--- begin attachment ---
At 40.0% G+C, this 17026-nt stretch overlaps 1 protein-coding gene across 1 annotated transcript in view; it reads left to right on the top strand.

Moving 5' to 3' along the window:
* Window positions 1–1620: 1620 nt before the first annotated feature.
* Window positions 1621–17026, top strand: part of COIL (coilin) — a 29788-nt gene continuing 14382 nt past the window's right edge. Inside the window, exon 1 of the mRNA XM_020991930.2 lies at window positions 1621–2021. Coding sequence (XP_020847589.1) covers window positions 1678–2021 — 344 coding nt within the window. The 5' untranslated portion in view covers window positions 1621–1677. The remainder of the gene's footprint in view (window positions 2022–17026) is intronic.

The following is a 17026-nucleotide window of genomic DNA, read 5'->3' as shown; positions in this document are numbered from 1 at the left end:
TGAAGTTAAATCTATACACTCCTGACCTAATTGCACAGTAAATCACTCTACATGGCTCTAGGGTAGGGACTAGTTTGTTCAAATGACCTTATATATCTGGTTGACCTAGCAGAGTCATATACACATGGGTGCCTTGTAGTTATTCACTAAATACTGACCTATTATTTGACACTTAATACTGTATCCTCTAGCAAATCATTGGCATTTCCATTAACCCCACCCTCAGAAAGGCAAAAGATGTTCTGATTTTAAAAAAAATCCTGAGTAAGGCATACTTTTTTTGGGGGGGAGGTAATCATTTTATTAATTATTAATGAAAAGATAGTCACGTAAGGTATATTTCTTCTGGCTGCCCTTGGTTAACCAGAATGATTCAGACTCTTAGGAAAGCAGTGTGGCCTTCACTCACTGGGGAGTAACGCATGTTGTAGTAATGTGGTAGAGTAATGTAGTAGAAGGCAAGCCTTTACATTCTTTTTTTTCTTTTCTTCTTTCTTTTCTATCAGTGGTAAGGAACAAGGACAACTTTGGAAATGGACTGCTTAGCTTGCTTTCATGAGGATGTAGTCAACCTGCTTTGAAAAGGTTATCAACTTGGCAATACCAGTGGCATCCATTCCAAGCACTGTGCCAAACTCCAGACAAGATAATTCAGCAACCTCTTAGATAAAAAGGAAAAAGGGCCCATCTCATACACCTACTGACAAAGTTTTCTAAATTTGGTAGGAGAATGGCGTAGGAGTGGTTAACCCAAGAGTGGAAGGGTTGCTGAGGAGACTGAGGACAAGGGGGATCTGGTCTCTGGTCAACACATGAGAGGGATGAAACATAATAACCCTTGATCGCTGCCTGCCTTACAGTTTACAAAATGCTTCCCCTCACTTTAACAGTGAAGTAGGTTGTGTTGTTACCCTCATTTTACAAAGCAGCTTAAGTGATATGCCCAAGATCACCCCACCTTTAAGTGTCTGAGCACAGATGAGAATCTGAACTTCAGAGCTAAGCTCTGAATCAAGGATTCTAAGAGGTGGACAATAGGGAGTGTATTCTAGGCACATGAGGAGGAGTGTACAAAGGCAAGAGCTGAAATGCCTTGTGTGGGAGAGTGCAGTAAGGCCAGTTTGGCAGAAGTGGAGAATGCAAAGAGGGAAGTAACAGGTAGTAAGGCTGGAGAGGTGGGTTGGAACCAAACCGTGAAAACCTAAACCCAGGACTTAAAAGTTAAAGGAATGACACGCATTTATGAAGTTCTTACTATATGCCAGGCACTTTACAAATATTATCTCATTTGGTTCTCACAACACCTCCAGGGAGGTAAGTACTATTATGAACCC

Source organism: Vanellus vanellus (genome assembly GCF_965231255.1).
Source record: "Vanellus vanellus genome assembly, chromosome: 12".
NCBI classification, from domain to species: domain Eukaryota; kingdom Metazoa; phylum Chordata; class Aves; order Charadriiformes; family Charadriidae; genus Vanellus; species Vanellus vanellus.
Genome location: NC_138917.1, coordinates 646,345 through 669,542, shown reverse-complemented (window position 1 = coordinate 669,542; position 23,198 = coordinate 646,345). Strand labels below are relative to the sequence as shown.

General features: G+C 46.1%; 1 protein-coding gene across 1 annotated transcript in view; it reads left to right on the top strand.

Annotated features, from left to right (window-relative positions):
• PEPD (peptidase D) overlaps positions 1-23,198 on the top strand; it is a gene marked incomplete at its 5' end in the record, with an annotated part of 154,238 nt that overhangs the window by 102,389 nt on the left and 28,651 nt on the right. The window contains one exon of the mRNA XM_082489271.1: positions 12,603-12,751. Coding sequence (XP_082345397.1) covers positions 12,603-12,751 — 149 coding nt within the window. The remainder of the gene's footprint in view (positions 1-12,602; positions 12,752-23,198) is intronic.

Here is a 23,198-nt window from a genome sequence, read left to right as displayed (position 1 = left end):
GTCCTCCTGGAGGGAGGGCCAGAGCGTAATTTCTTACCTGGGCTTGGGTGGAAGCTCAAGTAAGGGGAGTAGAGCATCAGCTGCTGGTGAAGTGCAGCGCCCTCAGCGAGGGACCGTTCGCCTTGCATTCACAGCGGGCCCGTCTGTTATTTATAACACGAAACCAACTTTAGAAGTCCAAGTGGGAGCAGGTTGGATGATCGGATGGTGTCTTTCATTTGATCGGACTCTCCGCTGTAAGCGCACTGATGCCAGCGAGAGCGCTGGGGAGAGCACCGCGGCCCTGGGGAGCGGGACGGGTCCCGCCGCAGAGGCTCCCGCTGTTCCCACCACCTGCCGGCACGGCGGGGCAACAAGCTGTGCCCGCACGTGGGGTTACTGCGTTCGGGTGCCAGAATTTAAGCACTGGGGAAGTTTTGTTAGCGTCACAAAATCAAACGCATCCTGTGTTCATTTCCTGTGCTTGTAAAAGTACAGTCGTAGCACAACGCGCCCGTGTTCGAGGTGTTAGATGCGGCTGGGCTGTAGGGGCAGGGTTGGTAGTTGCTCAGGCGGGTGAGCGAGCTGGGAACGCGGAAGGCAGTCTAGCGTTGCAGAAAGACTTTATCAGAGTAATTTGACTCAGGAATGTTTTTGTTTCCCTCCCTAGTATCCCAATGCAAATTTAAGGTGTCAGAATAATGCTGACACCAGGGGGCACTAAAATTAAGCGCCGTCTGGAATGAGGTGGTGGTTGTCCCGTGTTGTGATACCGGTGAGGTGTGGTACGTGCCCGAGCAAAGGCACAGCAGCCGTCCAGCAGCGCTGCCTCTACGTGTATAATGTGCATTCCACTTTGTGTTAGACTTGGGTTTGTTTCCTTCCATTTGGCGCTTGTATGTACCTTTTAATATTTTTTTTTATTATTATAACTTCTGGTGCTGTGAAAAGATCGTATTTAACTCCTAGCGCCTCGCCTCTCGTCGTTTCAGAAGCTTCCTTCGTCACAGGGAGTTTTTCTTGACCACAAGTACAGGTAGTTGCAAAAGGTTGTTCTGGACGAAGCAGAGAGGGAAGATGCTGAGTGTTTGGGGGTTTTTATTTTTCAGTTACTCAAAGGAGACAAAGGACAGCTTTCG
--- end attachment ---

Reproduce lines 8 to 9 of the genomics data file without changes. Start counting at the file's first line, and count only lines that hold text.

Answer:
Source record: "Vanellus vanellus genome assembly, chromosome: 12".
NCBI classification, from domain to species: domain Eukaryota; kingdom Metazoa; phylum Chordata; class Aves; order Charadriiformes; family Charadriidae; genus Vanellus; species Vanellus vanellus.